Mamata Banerjee has decided not to release Alapan Bandopadhyay, the chief secretary of West Bengal, as instructed by the centre. The state’s decision will be conveyed through a letter to Union Home Ministry by today. The centre yesterday ordered Bandopadhyay to join the central government on 31 May, and asked the state to relieve him immediately.
This is not the first time that the state obstructed the centre’s instruction to send IAS officers to Delhi. Just a few months ago, a similar order to release three IAS officers of the state was stonewalled by Mamata Banerjee’s government. That time Amit Shah, Union Home Minister, did not insist on it further. But this time, the indications are, the centre will insist. In that case, the state government has decided to move the court.
The rules about the transfer are quite simple. The central order has quoted Rule 6(1) of the Indian Administrative Service (Cadre) rule. It says in case of disagreement on the deputation of an officer, ‘the decision of the central government’ will prevail. But in reality, it has become a convention that it is done on the basis of an agreement between the concerned sides. There are also instances when the courts have favoured the state governments.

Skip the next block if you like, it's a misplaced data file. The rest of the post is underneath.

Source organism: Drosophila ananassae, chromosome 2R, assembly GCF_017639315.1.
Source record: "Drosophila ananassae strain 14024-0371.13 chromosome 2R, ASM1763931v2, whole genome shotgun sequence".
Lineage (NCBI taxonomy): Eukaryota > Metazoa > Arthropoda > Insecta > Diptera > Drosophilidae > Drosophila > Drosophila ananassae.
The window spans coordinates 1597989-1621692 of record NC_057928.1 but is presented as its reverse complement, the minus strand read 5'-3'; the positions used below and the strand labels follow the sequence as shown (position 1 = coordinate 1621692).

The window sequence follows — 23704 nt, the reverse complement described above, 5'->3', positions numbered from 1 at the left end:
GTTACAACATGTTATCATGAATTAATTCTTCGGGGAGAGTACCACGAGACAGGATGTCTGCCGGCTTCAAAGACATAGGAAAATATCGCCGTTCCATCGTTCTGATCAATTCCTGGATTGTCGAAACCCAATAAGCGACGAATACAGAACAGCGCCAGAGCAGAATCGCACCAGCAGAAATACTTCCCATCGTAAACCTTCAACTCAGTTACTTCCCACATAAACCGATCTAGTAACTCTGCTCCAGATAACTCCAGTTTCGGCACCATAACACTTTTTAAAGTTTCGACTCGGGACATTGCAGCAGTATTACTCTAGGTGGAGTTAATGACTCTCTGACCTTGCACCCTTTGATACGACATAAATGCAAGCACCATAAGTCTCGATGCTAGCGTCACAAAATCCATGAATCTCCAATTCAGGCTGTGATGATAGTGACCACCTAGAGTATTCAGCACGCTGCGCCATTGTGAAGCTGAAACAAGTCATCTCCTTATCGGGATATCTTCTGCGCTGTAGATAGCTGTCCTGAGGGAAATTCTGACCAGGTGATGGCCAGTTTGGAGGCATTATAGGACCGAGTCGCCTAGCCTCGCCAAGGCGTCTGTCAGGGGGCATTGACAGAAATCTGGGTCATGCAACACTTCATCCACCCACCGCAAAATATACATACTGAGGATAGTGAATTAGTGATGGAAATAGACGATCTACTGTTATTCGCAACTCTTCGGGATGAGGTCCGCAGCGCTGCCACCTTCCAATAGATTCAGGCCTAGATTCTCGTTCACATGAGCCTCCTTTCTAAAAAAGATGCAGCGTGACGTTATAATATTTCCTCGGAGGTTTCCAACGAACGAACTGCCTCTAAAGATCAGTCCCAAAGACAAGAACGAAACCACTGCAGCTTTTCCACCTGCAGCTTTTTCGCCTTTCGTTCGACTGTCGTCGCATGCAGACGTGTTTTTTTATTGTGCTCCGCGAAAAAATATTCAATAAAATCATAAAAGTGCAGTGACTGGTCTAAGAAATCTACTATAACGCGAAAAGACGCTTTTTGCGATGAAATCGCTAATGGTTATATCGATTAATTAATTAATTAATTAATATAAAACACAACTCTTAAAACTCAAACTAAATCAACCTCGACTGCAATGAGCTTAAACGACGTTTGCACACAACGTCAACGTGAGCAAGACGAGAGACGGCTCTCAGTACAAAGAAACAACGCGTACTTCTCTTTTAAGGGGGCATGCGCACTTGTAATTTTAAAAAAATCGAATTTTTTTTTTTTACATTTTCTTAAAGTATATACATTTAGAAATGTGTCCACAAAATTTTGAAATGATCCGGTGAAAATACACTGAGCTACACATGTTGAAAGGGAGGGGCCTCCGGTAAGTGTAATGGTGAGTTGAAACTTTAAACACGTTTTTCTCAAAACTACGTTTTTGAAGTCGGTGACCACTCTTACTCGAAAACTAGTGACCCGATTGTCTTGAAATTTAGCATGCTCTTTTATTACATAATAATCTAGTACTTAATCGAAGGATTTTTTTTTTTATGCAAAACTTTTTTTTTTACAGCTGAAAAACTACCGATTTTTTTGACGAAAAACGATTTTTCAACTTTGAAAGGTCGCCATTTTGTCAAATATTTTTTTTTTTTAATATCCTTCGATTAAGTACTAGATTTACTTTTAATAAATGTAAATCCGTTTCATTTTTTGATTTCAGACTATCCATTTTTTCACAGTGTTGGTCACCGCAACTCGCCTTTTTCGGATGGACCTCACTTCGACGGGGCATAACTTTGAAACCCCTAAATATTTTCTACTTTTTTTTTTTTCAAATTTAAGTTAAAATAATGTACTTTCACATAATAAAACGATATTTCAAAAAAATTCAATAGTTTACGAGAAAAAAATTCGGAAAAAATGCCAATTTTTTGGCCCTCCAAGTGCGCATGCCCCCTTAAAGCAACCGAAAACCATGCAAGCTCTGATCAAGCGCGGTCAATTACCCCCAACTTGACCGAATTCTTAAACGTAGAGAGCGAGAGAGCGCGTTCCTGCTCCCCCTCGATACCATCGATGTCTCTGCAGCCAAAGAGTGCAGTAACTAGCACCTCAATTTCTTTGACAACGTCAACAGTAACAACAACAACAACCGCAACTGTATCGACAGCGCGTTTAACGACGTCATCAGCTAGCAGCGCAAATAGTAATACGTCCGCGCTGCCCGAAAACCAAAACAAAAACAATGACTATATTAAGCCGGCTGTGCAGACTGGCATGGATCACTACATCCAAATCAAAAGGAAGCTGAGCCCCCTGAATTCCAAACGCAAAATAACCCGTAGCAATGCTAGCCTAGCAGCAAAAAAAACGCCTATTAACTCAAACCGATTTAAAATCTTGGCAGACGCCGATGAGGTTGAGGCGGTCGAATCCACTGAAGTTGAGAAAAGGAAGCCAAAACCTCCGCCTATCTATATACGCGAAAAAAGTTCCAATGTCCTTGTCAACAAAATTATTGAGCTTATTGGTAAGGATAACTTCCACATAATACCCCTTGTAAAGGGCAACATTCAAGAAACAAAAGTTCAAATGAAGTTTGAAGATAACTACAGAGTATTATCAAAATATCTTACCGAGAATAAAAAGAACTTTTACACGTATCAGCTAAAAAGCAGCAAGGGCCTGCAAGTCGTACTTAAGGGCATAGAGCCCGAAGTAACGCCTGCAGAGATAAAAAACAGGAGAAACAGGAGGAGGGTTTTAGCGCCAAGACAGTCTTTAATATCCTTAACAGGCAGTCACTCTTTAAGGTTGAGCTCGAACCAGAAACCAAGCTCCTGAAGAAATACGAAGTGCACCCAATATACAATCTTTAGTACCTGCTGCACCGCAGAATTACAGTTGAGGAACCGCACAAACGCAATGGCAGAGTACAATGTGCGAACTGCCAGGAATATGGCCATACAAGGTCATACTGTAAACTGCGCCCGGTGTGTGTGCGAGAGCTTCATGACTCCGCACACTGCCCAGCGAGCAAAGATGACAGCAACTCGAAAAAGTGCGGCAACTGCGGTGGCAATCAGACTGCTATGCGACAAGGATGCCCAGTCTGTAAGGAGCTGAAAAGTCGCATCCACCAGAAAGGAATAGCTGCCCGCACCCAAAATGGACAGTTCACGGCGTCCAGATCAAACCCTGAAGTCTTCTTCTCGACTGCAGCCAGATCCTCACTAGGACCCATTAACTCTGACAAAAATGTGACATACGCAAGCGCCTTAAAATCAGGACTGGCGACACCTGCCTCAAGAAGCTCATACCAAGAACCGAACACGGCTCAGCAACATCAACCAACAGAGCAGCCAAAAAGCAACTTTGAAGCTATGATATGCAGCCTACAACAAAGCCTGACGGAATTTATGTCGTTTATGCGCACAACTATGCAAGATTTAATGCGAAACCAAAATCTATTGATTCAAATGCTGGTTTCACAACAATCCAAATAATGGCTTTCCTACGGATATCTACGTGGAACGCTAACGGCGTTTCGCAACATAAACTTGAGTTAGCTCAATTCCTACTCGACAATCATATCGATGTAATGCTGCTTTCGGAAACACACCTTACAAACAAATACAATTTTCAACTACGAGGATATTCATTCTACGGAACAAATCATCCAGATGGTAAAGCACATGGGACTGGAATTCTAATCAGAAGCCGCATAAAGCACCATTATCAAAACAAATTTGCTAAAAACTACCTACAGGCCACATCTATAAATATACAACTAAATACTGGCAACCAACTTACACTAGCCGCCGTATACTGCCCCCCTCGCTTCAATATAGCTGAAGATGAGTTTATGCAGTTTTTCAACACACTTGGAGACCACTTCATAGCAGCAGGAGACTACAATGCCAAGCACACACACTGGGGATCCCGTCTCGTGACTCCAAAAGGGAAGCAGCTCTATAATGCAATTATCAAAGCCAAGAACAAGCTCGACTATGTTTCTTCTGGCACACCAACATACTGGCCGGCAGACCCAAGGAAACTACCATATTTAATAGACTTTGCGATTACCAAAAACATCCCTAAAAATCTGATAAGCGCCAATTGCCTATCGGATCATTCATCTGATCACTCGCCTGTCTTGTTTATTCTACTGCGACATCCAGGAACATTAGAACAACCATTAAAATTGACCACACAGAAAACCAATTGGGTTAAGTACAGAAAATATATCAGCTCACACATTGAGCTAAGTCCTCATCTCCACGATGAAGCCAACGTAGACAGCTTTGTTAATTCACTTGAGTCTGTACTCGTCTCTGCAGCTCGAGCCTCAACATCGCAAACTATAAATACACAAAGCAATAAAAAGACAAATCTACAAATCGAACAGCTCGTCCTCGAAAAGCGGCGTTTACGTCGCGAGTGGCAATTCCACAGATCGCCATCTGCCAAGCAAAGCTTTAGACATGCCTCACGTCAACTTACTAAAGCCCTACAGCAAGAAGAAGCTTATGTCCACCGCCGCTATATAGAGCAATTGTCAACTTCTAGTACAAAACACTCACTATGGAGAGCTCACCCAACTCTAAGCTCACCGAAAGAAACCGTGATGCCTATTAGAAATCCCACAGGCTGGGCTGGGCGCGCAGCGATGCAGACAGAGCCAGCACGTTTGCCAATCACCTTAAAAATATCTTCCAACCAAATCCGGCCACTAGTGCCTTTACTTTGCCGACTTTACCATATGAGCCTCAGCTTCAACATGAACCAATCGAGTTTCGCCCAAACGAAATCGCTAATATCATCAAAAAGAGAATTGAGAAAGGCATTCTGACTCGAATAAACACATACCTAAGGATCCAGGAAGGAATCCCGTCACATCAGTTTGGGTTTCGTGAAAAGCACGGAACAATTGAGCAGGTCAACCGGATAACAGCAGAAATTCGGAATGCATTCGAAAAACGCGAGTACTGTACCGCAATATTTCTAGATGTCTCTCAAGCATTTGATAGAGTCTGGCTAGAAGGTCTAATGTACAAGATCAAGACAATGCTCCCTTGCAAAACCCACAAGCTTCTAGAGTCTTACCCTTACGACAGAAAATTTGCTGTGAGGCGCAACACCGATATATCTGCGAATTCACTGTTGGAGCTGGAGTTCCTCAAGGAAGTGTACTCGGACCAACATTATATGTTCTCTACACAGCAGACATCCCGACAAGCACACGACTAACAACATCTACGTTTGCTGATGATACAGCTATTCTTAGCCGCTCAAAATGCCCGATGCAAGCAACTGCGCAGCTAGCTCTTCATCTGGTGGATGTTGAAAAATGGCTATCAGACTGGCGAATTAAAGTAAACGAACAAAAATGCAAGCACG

Mamata Banerjee government has already consulted its law officers who have opined that in case of the centre insisting on the transfer, it should move the court. It is hopeful about the outcome on two grounds. First, as Bandopadhyay is scheduled to retire on 31st May, the state government had asked the centre to extend his tenure, and the centre has okayed a three months’ extension just a few days ago. So what has changed in these four-five days that compels the centre to change its decision?
The second point the state law officers feel can play a determining role is the concerned officer’s will. According to sources, the chief secretary has not applied for any transfer. So why an officer who is to be superannuated should all at once be forced to go to Delhi? His younger brother, a renowned journalist, has died of covid a fortnight ago. So, the law officers of the state feel, the order can be stalled on the personal ground too.
TMC sees the whole thing as an attempt to disturb the state government. While it seems so, it is not clear why then last Monday the central Home Ministry okayed the extension of the chief secretary. It appears that the centre is acting whimsically.
(The author Diptendra Raychaudhuri is a senior journalist based in Kolkata. He has a wide range of experience in covering West Bengal politics and has authored several books)